GM to Launch New Models in South Korea

Will rename division and sell new cars under Chevrolet brand

In order to boost its presence in the fast-growing market, General Motors said Jan. 20 that it would rename its South Korean unit and sell a new range of cars under the Chevrolet badge for the first time.

GM Daewoo Auto and Technology will be renamed GM Korea, and all existing and new products will be introduced under the Chevrolet brand, the company said.

GM Daewoo was created in 2002 after the GM took over the ailing auto unit of now-defunct Daewoo Group and was the only overseas arm of the U.S. giant that did not sell vehicles under the Chevrolet name.

"We are well positioned to bring one of the world's iconic brands to Korea," GM Daewoo CEO Mike Arcamone said. He said the company has the "most aggressive vehicle launch plan" in its history -- a new lineup with the introduction of eight new models this year under one brand platform. The new models include the Camaro and Orlando, the Aveo small car, a new SUV and a new premium midsize sedan. The Chevrolet badge will not be used on the Alpheon sub-large size sedan and the Labo and Damas mini cars, which GM will keep as "independent" brands.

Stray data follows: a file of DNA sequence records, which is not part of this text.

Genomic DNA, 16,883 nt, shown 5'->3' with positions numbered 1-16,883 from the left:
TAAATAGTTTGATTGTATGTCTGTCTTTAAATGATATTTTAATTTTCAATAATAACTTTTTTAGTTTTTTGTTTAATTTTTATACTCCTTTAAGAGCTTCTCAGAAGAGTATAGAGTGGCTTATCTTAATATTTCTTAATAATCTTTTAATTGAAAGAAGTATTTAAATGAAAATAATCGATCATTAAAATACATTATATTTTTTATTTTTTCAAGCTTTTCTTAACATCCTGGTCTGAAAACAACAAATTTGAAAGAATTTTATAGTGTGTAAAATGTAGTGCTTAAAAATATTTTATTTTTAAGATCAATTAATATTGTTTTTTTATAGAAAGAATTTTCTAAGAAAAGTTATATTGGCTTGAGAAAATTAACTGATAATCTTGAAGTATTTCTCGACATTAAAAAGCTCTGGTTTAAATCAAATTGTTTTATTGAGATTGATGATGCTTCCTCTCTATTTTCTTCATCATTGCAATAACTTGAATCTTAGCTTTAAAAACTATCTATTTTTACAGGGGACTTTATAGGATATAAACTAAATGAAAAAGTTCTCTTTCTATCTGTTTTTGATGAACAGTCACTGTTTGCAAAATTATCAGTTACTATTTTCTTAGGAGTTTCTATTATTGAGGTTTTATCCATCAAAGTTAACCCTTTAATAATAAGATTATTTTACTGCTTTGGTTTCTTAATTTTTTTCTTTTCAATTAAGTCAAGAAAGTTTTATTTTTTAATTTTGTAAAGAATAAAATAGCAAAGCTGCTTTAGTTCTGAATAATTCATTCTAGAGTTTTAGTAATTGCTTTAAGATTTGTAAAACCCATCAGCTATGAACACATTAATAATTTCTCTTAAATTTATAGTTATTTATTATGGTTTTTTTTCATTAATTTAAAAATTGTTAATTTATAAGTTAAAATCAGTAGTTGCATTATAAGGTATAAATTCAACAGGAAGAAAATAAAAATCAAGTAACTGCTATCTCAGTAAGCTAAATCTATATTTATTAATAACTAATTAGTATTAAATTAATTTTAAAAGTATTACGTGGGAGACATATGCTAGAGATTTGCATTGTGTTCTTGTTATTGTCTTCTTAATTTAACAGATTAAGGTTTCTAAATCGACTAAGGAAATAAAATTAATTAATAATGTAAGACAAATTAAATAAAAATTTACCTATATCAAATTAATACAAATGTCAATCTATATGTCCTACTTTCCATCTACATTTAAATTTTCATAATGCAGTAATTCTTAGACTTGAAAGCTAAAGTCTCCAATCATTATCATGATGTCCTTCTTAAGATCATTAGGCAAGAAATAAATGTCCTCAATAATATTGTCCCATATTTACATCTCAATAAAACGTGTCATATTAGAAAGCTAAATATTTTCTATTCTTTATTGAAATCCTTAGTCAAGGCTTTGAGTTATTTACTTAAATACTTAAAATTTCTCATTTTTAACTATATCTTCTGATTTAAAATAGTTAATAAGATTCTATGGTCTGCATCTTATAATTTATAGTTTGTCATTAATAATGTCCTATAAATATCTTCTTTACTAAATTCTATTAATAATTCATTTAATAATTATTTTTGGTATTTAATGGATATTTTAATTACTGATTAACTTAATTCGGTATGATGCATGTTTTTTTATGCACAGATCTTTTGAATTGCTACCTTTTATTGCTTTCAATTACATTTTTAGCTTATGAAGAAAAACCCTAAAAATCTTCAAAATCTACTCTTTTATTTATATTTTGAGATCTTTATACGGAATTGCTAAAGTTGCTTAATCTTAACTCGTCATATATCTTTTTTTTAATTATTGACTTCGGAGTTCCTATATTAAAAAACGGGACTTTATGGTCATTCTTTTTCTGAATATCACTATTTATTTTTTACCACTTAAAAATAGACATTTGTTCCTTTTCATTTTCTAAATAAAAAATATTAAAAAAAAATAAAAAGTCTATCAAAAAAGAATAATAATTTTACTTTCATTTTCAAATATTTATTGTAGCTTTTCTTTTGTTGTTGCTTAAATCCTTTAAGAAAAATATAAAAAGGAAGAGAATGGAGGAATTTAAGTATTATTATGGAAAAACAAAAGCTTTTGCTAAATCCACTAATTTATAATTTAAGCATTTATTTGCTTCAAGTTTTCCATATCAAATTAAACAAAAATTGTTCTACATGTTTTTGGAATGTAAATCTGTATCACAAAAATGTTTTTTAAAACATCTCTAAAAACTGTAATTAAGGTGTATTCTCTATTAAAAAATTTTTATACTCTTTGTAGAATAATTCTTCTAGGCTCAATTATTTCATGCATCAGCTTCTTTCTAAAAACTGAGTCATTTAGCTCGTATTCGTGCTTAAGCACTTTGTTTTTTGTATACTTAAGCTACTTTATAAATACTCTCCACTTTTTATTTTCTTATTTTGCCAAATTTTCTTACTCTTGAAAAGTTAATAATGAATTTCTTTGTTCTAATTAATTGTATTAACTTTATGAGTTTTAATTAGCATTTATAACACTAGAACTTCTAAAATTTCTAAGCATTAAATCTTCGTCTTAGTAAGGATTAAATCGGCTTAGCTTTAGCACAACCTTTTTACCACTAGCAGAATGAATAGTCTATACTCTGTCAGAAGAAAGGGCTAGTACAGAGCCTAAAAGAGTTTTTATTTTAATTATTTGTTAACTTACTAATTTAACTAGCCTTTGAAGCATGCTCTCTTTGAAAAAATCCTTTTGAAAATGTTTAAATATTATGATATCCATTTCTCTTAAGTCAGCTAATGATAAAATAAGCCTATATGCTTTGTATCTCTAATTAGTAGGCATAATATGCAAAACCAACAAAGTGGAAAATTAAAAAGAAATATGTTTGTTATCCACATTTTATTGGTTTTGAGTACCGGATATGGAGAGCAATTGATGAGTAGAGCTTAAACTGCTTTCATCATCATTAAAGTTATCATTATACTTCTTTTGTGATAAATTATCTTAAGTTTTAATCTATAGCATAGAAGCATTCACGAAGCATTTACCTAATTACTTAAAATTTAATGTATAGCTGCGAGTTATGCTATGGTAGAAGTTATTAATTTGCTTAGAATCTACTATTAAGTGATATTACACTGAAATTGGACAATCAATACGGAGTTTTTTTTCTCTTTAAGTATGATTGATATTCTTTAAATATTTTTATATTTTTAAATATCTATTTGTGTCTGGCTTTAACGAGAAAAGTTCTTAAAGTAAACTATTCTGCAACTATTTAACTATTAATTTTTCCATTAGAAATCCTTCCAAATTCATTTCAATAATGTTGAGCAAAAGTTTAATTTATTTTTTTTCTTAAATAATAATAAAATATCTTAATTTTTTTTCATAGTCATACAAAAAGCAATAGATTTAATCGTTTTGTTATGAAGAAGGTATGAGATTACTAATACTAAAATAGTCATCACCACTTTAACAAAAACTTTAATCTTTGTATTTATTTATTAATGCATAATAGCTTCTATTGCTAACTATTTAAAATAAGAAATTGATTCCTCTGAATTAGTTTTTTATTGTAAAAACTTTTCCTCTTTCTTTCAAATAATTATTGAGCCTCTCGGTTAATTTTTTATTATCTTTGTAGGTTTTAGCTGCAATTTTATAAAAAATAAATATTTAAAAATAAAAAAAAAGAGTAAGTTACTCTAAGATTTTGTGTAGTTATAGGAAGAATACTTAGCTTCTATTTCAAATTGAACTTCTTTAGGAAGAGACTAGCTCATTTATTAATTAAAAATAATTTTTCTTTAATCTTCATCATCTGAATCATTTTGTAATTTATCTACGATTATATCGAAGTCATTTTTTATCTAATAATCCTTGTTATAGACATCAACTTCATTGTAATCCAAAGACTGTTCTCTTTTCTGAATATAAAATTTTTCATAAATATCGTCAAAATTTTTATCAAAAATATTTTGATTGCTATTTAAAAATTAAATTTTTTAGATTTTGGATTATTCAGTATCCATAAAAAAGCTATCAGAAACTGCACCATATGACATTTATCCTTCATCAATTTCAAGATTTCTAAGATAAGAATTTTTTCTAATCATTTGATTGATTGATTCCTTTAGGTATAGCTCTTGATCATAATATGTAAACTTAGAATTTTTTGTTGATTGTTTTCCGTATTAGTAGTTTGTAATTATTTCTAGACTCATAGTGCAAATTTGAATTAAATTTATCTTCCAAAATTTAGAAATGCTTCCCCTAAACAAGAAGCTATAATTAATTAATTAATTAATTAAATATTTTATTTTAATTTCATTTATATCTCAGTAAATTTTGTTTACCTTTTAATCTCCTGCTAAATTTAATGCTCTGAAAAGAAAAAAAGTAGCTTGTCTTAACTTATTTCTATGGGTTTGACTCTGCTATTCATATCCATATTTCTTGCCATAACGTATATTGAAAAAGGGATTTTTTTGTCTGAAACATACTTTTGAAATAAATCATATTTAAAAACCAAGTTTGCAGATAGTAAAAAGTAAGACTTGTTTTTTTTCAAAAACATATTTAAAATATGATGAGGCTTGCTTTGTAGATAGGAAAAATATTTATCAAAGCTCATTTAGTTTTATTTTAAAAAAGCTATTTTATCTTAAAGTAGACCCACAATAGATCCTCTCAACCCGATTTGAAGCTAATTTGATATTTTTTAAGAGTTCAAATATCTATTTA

Arcamone expressed confidence that South Koreans would embrace Chevrolet, which has enjoyed success in North America and Europe as well as in emerging markets.

After months of negotiations with creditors, GM signed an agreement last December to ensure the financial and business viability of its South Korean unit.

South Korea's fourth-largest automaker, which is 70.1% owned by GM, saw its domestic market share fall to 7.9% in 2009 from 9.6% in 2008 during the downturn. But overall sales last year rose 29.9% year-on-year due to strong demand at home and abroad. The company said it accounted for 9.5% of the domestic passenger car market last year.

Copyright Agence France-Presse, 2011

Hide comments

Comments

  • Allowed HTML tags: <em> <strong> <blockquote> <br> <p>

Plain text

  • No HTML tags allowed.
  • Web page addresses and e-mail addresses turn into links automatically.
  • Lines and paragraphs break automatically.
Publish